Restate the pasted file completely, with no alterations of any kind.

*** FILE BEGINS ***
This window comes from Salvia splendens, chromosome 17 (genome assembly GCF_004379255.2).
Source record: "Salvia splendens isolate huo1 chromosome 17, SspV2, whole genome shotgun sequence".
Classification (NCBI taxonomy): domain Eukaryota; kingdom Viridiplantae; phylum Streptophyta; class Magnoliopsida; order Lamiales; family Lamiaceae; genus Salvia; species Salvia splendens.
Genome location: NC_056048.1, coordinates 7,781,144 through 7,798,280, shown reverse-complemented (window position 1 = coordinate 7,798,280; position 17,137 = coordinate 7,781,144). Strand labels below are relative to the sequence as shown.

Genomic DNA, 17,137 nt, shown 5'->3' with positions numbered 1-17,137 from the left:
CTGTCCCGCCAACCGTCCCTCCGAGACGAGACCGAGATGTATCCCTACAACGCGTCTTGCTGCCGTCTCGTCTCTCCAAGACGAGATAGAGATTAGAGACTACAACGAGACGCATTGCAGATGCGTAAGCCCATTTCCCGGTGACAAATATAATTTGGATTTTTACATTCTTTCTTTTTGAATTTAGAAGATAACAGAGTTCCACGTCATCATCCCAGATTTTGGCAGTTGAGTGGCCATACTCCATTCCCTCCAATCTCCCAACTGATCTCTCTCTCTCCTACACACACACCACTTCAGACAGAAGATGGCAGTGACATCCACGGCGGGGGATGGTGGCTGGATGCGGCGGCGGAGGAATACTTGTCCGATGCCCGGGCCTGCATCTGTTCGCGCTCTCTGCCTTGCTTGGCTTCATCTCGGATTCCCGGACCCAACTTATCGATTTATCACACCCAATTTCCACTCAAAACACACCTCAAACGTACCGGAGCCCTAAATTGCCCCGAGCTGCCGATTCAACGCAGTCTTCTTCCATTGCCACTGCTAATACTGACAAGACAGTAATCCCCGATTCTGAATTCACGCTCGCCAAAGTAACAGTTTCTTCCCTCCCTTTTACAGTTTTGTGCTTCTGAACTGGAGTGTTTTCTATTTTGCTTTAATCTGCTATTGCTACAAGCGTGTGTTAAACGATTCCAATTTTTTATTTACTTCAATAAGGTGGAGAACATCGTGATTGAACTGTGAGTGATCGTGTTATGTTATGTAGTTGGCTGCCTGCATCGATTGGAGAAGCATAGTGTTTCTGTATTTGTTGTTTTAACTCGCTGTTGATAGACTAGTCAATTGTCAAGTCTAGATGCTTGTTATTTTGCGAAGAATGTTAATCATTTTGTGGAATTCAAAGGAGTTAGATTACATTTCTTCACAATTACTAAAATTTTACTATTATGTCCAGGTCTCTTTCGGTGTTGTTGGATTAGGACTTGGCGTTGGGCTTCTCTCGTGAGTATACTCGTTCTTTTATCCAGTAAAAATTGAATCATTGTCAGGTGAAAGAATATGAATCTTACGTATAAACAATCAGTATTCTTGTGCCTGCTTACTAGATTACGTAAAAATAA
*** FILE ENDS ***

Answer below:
This window comes from Salvia splendens, chromosome 17 (genome assembly GCF_004379255.2).
Source record: "Salvia splendens isolate huo1 chromosome 17, SspV2, whole genome shotgun sequence".
Classification (NCBI taxonomy): domain Eukaryota; kingdom Viridiplantae; phylum Streptophyta; class Magnoliopsida; order Lamiales; family Lamiaceae; genus Salvia; species Salvia splendens.
Genome location: NC_056048.1, coordinates 7,781,144 through 7,798,280, shown reverse-complemented (window position 1 = coordinate 7,798,280; position 17,137 = coordinate 7,781,144). Strand labels below are relative to the sequence as shown.

Genomic DNA, 17,137 nt, shown 5'->3' with positions numbered 1-17,137 from the left:
CTGTCCCGCCAACCGTCCCTCCGAGACGAGACCGAGATGTATCCCTACAACGCGTCTTGCTGCCGTCTCGTCTCTCCAAGACGAGATAGAGATTAGAGACTACAACGAGACGCATTGCAGATGCGTAAGCCCATTTCCCGGTGACAAATATAATTTGGATTTTTACATTCTTTCTTTTTGAATTTAGAAGATAACAGAGTTCCACGTCATCATCCCAGATTTTGGCAGTTGAGTGGCCATACTCCATTCCCTCCAATCTCCCAACTGATCTCTCTCTCTCCTACACACACACCACTTCAGACAGAAGATGGCAGTGACATCCACGGCGGGGGATGGTGGCTGGATGCGGCGGCGGAGGAATACTTGTCCGATGCCCGGGCCTGCATCTGTTCGCGCTCTCTGCCTTGCTTGGCTTCATCTCGGATTCCCGGACCCAACTTATCGATTTATCACACCCAATTTCCACTCAAAACACACCTCAAACGTACCGGAGCCCTAAATTGCCCCGAGCTGCCGATTCAACGCAGTCTTCTTCCATTGCCACTGCTAATACTGACAAGACAGTAATCCCCGATTCTGAATTCACGCTCGCCAAAGTAACAGTTTCTTCCCTCCCTTTTACAGTTTTGTGCTTCTGAACTGGAGTGTTTTCTATTTTGCTTTAATCTGCTATTGCTACAAGCGTGTGTTAAACGATTCCAATTTTTTATTTACTTCAATAAGGTGGAGAACATCGTGATTGAACTGTGAGTGATCGTGTTATGTTATGTAGTTGGCTGCCTGCATCGATTGGAGAAGCATAGTGTTTCTGTATTTGTTGTTTTAACTCGCTGTTGATAGACTAGTCAATTGTCAAGTCTAGATGCTTGTTATTTTGCGAAGAATGTTAATCATTTTGTGGAATTCAAAGGAGTTAGATTACATTTCTTCACAATTACTAAAATTTTACTATTATGTCCAGGTCTCTTTCGGTGTTGTTGGATTAGGACTTGGCGTTGGGCTTCTCTCGTGAGTATACTCGTTCTTTTATCCAGTAAAAATTGAATCATTGTCAGGTGAAAGAATATGAATCTTACGTATAAACAATCAGTATTCTTGTGCCTGCTTACTAGATTACGTAAAAATAA